Hellenic Centre goes from strength to strength

This is turning out to be an important year for the Hellenic Centre in London, starting with its Academy of Athens award for its contribution to raising awareness about Greek culture in the United Kingdom. Otherwise a year of financial woes — for Greece as well as Britain — 2010 proved an unexpectedly good year for the Hellenic Centre, which over its 17 years of operation has grown into one of the most active propagators of Hellenism outside of Greece. And this is done without the support of Greek taxpayers.

But the Greeks and Cypriots of London who form the core of the Hellenic Centre (founded in 1994) have a different mentality to their brethren in Greece who believe that nothing can run without the help of state funding.

The only assistance the Centre has received from the Greek state is a staff of one or two Greek language teachers a year from 2003 to 2011 (a practice that has been suspended due to spending cuts) and a grant of 7,000 pounds for the its library. In contrast to Greece, Cyprus has provided steady financial support to the Hellenic Centre throughout its history.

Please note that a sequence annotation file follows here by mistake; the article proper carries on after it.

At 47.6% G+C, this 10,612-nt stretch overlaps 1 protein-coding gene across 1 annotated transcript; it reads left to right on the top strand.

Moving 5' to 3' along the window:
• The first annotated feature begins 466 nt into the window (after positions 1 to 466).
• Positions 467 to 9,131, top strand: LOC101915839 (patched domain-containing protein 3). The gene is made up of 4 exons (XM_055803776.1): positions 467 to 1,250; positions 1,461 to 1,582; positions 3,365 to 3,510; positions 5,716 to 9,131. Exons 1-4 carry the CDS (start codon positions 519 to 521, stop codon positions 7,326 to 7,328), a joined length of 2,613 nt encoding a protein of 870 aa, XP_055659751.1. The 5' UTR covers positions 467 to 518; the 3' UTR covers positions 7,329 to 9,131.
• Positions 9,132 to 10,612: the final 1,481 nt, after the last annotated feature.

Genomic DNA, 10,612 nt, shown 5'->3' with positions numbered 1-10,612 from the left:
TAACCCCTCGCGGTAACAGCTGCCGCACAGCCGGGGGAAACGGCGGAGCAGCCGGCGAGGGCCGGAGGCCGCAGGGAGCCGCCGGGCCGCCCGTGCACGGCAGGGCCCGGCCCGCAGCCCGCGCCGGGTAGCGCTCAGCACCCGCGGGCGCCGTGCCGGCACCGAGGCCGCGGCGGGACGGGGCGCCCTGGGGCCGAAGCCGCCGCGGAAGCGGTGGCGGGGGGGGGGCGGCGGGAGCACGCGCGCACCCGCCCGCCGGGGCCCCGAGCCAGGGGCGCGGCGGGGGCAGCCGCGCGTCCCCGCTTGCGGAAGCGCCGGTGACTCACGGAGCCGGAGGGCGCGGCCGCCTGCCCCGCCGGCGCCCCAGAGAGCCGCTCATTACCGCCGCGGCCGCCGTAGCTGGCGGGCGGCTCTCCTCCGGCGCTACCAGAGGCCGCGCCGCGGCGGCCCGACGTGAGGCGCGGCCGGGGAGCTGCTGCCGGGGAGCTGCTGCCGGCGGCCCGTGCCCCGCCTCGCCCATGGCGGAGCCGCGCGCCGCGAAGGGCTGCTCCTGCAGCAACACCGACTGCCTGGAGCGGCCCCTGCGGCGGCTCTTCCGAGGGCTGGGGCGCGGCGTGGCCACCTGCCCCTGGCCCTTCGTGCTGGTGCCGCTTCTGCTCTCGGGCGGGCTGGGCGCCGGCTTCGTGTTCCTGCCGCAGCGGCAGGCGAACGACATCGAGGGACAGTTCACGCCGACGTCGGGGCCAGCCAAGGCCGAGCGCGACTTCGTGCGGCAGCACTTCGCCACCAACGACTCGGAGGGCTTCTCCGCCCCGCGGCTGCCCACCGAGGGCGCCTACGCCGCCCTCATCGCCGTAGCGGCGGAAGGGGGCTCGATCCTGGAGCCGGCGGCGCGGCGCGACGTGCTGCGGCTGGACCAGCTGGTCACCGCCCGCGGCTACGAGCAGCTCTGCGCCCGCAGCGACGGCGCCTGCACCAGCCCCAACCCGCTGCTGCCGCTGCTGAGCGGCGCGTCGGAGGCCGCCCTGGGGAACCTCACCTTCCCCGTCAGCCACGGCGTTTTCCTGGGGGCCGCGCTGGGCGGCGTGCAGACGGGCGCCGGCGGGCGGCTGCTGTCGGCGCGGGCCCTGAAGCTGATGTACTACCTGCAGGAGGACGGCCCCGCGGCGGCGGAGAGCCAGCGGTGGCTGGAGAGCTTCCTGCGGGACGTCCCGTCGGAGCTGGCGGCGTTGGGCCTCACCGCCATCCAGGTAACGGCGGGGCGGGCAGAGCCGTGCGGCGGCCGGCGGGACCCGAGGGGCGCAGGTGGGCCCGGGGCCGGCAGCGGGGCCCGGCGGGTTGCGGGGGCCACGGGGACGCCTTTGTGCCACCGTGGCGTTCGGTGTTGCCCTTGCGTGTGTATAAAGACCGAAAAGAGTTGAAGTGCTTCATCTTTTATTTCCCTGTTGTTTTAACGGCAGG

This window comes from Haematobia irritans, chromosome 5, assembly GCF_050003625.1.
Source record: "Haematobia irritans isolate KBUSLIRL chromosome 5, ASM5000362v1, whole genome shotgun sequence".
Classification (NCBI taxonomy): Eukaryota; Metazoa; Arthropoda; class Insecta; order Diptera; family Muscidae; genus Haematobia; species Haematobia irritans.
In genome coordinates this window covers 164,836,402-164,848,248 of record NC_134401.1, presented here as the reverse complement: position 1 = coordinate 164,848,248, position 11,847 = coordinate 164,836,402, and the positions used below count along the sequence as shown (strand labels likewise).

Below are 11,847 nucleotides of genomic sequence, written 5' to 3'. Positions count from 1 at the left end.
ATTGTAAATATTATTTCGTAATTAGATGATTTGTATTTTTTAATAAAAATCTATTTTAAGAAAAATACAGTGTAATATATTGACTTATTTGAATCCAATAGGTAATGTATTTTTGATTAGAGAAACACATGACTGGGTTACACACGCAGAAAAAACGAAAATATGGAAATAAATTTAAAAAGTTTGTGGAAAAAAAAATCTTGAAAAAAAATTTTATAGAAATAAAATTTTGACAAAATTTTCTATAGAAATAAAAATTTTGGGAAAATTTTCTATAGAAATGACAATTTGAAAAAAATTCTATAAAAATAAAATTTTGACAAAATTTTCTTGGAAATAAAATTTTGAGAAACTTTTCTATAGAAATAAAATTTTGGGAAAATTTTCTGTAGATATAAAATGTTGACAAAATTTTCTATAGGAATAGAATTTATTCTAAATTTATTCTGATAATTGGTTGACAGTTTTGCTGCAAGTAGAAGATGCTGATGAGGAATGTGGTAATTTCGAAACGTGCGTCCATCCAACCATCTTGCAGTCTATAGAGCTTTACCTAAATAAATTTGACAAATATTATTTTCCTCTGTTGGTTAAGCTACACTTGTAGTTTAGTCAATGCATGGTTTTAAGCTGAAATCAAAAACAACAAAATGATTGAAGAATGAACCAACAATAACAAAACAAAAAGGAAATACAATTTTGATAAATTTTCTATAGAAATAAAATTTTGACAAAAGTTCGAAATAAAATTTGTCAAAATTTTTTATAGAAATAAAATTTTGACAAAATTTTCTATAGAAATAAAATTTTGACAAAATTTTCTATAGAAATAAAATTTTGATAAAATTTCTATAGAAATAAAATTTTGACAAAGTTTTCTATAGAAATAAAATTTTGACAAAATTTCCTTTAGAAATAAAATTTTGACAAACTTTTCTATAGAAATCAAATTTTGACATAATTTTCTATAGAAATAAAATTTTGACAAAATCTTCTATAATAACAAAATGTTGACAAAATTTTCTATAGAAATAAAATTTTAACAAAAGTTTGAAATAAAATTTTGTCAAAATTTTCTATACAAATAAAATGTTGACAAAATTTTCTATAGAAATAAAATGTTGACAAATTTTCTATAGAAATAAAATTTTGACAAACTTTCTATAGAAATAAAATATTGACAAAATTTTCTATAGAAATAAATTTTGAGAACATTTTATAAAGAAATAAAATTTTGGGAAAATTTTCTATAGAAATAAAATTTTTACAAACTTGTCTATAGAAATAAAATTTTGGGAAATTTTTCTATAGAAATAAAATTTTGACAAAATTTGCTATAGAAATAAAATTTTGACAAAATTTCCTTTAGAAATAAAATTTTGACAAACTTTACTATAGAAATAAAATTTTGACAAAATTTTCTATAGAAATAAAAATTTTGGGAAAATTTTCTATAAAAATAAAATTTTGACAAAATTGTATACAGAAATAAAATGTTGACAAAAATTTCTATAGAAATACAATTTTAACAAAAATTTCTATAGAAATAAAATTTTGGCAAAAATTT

Nevertheless, the institution has not only survived, but has come out a winner as well by maximizing its star asset: a lofty Edwardian mansion in the heart of London?s West End, on Paddington Street, which lies just a few minutes? walk from the upmarket Marylebone High Street. The Centre has managed to secure steady revenues by renting out its main ceremonies hall to businesses and other independent bodies when it is not using the venue itself. Stamos Fafalios, chairman of the Hellenic Centre?s executive board, credits this success to the management skills of the current director, Agatha Kalispera.

Among the most successful programs organized by the Hellenic Centre are its modern Greek classes and evenings with live rebetiko music, which are especially popular with the institution?s British friends.

Coming up on the Centre?s agenda are an Easter celebration on Tuesday, May 3, at 7 p.m., and a lecture on May 11 titled ?The Rise and Fall of Royal Alexandria from Mohamed Ali to Farouk,? by Dr Philip Mansel.

To find out more about the Hellenic Centre and its activities, log on to

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